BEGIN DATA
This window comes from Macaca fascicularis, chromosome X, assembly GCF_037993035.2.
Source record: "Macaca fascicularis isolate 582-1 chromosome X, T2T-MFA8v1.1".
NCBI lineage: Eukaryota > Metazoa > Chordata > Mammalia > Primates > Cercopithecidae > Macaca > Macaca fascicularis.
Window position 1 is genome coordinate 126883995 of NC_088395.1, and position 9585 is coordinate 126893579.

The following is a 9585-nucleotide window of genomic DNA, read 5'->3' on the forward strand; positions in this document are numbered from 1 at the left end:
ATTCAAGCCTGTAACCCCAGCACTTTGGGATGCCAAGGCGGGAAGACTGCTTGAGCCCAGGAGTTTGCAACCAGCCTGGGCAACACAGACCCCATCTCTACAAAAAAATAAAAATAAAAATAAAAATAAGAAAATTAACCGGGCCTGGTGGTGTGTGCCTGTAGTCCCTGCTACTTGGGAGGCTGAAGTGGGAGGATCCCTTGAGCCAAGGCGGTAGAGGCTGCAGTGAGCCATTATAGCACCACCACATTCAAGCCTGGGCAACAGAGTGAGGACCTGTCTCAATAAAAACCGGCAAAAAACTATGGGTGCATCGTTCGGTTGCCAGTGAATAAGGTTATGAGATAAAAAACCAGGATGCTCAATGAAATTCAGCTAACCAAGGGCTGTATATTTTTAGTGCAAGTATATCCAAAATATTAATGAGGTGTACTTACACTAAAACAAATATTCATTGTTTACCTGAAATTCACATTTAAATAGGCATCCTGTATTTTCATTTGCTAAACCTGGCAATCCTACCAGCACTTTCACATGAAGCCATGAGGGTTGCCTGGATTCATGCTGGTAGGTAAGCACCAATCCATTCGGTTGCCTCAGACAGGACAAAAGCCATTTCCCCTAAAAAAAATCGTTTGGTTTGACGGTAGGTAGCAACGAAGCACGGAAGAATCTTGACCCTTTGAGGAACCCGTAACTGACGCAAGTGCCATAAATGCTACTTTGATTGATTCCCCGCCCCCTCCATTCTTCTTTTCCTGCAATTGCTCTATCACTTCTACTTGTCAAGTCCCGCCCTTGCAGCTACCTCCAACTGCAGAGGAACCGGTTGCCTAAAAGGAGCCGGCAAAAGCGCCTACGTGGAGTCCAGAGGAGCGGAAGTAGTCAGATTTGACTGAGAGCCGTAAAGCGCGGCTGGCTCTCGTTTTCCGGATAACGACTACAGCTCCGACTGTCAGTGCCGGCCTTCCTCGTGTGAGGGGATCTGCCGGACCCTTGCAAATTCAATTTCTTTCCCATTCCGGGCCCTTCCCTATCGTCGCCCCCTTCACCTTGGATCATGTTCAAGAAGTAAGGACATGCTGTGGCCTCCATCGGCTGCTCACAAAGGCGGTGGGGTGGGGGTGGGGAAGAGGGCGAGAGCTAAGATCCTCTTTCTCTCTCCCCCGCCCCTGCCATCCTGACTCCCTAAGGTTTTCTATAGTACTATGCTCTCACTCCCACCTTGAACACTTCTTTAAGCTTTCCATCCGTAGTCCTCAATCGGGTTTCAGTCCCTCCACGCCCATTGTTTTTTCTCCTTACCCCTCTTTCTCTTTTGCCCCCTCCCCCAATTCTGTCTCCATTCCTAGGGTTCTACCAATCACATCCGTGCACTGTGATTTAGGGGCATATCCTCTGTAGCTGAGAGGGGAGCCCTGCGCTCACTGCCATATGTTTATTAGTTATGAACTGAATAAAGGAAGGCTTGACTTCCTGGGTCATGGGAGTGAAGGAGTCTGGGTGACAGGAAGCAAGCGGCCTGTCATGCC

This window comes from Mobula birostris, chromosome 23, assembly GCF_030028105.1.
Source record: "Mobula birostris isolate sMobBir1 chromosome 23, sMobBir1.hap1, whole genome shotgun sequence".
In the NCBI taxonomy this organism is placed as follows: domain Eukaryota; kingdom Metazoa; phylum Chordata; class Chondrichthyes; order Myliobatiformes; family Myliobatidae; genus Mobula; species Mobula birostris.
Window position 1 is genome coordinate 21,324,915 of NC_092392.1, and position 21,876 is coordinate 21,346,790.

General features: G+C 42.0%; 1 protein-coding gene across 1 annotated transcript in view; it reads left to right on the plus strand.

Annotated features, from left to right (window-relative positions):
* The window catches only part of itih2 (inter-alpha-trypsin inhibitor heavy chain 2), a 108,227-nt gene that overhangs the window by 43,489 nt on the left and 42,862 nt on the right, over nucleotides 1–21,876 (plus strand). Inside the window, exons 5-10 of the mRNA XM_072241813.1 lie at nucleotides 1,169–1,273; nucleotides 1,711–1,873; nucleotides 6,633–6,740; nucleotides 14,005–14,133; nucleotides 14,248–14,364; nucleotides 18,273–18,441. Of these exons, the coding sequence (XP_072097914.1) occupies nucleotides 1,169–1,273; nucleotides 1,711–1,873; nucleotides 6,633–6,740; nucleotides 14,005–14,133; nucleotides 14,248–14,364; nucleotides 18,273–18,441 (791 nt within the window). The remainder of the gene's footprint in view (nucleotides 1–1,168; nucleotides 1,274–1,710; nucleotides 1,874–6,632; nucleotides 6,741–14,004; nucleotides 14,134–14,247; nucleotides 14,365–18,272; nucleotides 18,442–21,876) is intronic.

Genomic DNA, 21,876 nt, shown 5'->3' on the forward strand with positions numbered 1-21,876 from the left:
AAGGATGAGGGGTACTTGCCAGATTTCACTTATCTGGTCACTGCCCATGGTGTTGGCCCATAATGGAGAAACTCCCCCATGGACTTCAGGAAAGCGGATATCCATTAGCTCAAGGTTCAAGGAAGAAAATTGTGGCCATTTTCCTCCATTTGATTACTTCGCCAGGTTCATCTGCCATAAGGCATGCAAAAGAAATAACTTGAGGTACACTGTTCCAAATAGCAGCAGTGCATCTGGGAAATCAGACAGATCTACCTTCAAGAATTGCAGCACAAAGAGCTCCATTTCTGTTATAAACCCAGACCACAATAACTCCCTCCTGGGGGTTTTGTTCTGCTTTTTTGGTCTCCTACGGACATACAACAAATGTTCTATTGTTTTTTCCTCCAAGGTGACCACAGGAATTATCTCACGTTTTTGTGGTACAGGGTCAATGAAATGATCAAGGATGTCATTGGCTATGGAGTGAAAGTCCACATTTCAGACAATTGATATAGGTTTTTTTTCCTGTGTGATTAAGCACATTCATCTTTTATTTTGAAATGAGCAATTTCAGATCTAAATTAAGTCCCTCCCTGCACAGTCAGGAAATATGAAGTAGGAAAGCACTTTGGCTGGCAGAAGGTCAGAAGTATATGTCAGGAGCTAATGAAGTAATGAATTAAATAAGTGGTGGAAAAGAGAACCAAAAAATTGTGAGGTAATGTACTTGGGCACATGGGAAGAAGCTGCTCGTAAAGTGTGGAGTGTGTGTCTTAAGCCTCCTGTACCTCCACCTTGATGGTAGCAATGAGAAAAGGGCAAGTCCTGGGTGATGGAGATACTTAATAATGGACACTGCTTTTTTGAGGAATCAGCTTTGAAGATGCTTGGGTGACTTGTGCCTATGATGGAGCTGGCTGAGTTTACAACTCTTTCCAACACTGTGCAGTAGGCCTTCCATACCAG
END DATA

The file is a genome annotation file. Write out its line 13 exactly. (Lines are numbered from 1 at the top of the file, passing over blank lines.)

* The window catches only part of itih2 (inter-alpha-trypsin inhibitor heavy chain 2), a 108,227-nt gene that overhangs the window by 43,489 nt on the left and 42,862 nt on the right, over nucleotides 1–21,876 (plus strand). Inside the window, exons 5-10 of the mRNA XM_072241813.1 lie at nucleotides 1,169–1,273; nucleotides 1,711–1,873; nucleotides 6,633–6,740; nucleotides 14,005–14,133; nucleotides 14,248–14,364; nucleotides 18,273–18,441. Of these exons, the coding sequence (XP_072097914.1) occupies nucleotides 1,169–1,273; nucleotides 1,711–1,873; nucleotides 6,633–6,740; nucleotides 14,005–14,133; nucleotides 14,248–14,364; nucleotides 18,273–18,441 (791 nt within the window). The remainder of the gene's footprint in view (nucleotides 1–1,168; nucleotides 1,274–1,710; nucleotides 1,874–6,632; nucleotides 6,741–14,004; nucleotides 14,134–14,247; nucleotides 14,365–18,272; nucleotides 18,442–21,876) is intronic.